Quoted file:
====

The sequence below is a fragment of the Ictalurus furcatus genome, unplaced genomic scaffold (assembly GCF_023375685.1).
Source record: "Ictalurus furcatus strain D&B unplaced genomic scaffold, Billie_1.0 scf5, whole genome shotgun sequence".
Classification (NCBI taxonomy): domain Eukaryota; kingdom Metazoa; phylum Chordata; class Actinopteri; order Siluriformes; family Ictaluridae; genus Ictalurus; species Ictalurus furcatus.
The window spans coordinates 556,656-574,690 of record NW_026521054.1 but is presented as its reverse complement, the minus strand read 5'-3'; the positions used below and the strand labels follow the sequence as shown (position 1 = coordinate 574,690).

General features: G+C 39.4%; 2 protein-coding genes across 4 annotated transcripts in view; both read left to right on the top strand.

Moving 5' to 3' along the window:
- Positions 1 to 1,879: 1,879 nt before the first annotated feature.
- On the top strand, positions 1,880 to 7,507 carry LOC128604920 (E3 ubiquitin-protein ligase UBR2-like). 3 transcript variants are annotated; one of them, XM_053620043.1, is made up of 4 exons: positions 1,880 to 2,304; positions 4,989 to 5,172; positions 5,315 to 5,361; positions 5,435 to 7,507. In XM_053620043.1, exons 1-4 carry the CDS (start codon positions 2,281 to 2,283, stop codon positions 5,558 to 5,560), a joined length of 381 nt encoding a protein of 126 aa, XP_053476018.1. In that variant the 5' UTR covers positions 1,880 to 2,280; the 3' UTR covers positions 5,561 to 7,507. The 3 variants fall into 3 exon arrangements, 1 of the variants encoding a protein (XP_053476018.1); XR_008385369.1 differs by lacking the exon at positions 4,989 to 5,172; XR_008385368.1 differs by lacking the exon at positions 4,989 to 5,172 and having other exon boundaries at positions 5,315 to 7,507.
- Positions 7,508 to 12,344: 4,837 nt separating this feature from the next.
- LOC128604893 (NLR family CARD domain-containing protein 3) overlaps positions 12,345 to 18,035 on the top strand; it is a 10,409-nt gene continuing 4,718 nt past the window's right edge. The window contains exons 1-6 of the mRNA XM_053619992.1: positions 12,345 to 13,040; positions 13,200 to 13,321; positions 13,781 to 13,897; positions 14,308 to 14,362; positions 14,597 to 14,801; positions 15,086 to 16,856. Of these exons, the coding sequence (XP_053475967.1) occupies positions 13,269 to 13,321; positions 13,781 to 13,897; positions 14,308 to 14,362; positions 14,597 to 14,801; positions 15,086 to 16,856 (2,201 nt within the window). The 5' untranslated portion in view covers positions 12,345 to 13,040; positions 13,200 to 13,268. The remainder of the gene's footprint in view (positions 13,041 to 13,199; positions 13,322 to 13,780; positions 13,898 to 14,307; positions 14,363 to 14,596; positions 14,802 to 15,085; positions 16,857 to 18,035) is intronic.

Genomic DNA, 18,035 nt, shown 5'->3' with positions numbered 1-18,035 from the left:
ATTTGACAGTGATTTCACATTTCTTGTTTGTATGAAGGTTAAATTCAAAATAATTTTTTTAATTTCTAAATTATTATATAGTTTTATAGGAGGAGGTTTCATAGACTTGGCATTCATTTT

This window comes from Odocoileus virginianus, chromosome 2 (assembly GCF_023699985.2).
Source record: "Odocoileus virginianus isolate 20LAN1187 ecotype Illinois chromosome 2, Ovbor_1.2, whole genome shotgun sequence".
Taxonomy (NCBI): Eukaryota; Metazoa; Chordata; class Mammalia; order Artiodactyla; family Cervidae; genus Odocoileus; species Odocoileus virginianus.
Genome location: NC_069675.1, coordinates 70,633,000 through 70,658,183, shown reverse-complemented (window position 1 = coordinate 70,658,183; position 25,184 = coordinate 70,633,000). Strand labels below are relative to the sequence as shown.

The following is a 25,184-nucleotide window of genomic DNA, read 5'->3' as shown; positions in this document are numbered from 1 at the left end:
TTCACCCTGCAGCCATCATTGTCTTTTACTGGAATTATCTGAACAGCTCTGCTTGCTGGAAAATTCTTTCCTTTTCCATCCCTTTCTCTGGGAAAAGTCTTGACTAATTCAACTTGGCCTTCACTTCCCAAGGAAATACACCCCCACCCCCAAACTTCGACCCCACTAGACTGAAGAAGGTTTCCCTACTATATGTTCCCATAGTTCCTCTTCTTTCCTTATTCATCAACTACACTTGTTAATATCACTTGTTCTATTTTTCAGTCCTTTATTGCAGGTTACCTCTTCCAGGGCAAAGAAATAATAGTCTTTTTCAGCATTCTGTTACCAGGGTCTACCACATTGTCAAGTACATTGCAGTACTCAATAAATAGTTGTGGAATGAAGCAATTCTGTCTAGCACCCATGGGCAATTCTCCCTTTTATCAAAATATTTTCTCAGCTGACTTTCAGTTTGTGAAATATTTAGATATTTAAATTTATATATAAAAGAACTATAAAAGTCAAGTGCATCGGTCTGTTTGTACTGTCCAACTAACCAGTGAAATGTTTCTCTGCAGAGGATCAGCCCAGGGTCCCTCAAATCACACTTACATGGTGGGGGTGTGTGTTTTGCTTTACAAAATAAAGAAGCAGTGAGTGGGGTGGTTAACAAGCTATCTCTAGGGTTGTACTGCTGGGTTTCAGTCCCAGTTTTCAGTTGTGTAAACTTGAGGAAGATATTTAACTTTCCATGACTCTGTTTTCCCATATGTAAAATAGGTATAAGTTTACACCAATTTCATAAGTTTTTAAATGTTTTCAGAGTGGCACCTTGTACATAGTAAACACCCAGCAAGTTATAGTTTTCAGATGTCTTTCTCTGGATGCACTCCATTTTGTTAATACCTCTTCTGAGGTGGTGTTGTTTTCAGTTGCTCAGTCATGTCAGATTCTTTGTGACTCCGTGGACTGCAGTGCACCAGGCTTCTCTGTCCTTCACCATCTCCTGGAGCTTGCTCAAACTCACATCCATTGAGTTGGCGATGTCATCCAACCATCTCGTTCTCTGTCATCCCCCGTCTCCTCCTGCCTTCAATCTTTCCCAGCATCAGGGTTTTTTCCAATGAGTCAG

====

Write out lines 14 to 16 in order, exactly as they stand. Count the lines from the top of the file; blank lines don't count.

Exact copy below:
Source record: "Odocoileus virginianus isolate 20LAN1187 ecotype Illinois chromosome 2, Ovbor_1.2, whole genome shotgun sequence".
Taxonomy (NCBI): Eukaryota; Metazoa; Chordata; class Mammalia; order Artiodactyla; family Cervidae; genus Odocoileus; species Odocoileus virginianus.
Genome location: NC_069675.1, coordinates 70,633,000 through 70,658,183, shown reverse-complemented (window position 1 = coordinate 70,658,183; position 25,184 = coordinate 70,633,000). Strand labels below are relative to the sequence as shown.